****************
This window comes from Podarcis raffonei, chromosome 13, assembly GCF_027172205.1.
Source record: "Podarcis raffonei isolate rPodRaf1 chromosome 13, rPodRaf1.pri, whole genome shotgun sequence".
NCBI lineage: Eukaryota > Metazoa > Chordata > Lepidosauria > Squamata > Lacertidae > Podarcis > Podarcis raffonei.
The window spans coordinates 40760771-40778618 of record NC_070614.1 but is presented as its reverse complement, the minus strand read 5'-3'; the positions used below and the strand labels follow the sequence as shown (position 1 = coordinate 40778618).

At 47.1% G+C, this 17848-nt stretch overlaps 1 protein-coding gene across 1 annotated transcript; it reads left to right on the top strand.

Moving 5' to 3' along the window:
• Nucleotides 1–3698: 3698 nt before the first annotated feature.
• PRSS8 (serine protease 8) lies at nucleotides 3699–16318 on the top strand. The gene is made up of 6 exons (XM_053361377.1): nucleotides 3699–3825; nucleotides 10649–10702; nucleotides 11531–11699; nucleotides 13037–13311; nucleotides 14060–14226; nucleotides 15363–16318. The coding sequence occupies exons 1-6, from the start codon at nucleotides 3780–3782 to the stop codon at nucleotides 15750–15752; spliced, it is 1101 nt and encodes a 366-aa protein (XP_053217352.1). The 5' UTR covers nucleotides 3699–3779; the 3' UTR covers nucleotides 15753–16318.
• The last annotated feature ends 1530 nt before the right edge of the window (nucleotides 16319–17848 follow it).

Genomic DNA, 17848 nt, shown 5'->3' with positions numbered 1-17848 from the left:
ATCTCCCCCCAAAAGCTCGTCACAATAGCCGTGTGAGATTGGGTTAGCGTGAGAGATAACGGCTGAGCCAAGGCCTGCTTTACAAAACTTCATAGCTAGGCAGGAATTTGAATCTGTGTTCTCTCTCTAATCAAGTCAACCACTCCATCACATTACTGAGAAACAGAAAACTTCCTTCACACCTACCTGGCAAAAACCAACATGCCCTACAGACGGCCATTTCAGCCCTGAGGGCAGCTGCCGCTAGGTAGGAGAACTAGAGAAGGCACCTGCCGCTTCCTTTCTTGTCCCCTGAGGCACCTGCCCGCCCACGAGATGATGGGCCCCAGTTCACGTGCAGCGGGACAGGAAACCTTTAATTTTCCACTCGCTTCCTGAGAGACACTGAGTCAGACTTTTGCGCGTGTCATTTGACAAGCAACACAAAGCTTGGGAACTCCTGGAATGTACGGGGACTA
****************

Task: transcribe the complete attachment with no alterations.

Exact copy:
This window comes from Podarcis raffonei, chromosome 13, assembly GCF_027172205.1.
Source record: "Podarcis raffonei isolate rPodRaf1 chromosome 13, rPodRaf1.pri, whole genome shotgun sequence".
NCBI lineage: Eukaryota > Metazoa > Chordata > Lepidosauria > Squamata > Lacertidae > Podarcis > Podarcis raffonei.
The window spans coordinates 40760771-40778618 of record NC_070614.1 but is presented as its reverse complement, the minus strand read 5'-3'; the positions used below and the strand labels follow the sequence as shown (position 1 = coordinate 40778618).

At 47.1% G+C, this 17848-nt stretch overlaps 1 protein-coding gene across 1 annotated transcript; it reads left to right on the top strand.

Moving 5' to 3' along the window:
• Nucleotides 1–3698: 3698 nt before the first annotated feature.
• PRSS8 (serine protease 8) lies at nucleotides 3699–16318 on the top strand. The gene is made up of 6 exons (XM_053361377.1): nucleotides 3699–3825; nucleotides 10649–10702; nucleotides 11531–11699; nucleotides 13037–13311; nucleotides 14060–14226; nucleotides 15363–16318. The coding sequence occupies exons 1-6, from the start codon at nucleotides 3780–3782 to the stop codon at nucleotides 15750–15752; spliced, it is 1101 nt and encodes a 366-aa protein (XP_053217352.1). The 5' UTR covers nucleotides 3699–3779; the 3' UTR covers nucleotides 15753–16318.
• The last annotated feature ends 1530 nt before the right edge of the window (nucleotides 16319–17848 follow it).

Genomic DNA, 17848 nt, shown 5'->3' with positions numbered 1-17848 from the left:
ATCTCCCCCCAAAAGCTCGTCACAATAGCCGTGTGAGATTGGGTTAGCGTGAGAGATAACGGCTGAGCCAAGGCCTGCTTTACAAAACTTCATAGCTAGGCAGGAATTTGAATCTGTGTTCTCTCTCTAATCAAGTCAACCACTCCATCACATTACTGAGAAACAGAAAACTTCCTTCACACCTACCTGGCAAAAACCAACATGCCCTACAGACGGCCATTTCAGCCCTGAGGGCAGCTGCCGCTAGGTAGGAGAACTAGAGAAGGCACCTGCCGCTTCCTTTCTTGTCCCCTGAGGCACCTGCCCGCCCACGAGATGATGGGCCCCAGTTCACGTGCAGCGGGACAGGAAACCTTTAATTTTCCACTCGCTTCCTGAGAGACACTGAGTCAGACTTTTGCGCGTGTCATTTGACAAGCAACACAAAGCTTGGGAACTCCTGGAATGTACGGGGACTA